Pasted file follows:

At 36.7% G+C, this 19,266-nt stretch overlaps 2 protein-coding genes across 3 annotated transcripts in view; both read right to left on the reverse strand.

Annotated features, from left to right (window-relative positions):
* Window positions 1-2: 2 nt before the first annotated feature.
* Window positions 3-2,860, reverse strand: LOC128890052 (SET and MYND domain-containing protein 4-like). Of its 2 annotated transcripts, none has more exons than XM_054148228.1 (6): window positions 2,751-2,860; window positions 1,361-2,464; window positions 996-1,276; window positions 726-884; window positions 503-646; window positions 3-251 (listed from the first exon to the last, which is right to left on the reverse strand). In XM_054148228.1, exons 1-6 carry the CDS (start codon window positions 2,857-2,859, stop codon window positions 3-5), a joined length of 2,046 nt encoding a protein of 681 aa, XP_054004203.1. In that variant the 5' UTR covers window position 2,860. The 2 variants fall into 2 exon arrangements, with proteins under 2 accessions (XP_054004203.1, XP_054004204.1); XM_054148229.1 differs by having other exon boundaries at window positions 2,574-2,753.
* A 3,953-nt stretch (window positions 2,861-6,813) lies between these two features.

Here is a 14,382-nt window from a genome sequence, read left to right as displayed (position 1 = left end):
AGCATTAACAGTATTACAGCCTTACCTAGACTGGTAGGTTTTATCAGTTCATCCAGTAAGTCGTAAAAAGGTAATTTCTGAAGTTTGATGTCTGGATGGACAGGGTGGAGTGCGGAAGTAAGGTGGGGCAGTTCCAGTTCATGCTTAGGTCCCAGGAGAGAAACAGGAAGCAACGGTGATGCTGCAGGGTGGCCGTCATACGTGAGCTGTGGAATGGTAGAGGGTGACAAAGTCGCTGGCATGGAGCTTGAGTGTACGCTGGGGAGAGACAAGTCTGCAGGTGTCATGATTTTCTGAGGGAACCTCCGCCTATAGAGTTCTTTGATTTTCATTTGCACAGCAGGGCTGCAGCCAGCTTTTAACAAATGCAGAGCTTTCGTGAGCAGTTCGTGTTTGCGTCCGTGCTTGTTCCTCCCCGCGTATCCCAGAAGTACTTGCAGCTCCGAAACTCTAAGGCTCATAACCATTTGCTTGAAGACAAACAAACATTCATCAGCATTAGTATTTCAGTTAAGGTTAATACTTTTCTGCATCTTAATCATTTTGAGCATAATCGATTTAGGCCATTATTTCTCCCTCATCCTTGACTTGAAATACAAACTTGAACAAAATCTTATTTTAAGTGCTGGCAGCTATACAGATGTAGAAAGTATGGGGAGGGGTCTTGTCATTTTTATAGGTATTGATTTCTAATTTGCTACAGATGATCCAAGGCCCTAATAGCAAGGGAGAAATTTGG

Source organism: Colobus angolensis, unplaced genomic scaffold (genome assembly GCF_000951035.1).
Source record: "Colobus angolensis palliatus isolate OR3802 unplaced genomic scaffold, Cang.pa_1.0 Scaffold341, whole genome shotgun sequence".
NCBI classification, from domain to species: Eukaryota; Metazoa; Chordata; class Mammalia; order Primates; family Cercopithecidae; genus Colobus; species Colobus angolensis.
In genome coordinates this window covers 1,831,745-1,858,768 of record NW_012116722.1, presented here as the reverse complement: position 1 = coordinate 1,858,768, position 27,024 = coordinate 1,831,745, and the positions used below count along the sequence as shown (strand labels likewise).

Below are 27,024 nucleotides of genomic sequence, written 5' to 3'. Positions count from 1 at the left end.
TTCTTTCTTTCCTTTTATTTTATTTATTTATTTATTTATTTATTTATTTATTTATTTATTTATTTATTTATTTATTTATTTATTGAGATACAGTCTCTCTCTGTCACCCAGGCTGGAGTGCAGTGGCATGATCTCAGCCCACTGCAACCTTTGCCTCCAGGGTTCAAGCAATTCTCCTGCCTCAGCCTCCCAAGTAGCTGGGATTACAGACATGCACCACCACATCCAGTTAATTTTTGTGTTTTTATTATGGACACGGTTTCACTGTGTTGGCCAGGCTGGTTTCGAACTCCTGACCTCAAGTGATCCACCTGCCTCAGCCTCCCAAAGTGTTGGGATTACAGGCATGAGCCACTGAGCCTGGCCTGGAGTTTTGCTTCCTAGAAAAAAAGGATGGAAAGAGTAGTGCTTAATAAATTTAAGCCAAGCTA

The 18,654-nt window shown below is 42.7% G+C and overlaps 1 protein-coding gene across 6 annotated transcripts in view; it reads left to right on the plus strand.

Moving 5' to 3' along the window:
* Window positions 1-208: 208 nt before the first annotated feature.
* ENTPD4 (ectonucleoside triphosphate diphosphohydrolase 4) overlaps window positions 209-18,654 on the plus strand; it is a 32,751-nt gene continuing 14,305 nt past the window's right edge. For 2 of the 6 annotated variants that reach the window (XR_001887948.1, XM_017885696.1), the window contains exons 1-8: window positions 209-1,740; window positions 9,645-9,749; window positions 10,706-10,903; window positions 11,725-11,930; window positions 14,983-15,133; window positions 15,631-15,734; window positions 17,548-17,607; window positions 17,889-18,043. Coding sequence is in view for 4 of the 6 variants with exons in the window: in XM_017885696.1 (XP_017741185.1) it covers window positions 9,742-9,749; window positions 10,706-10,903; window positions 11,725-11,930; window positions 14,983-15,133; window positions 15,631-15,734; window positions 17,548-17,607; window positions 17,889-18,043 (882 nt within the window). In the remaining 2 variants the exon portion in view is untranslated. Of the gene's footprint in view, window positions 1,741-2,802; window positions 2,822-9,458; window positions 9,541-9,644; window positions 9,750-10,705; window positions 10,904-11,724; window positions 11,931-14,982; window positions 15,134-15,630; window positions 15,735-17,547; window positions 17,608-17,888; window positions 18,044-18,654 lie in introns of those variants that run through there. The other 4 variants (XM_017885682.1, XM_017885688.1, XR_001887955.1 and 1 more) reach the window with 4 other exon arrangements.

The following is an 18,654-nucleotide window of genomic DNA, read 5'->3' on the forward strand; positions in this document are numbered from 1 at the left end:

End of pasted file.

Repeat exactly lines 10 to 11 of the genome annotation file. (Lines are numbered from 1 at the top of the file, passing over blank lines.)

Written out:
NCBI classification, from domain to species: Eukaryota; Metazoa; Chordata; class Mammalia; order Primates; family Cercopithecidae; genus Colobus; species Colobus angolensis.
In genome coordinates this window covers 1,831,745-1,858,768 of record NW_012116722.1, presented here as the reverse complement: position 1 = coordinate 1,858,768, position 27,024 = coordinate 1,831,745, and the positions used below count along the sequence as shown (strand labels likewise).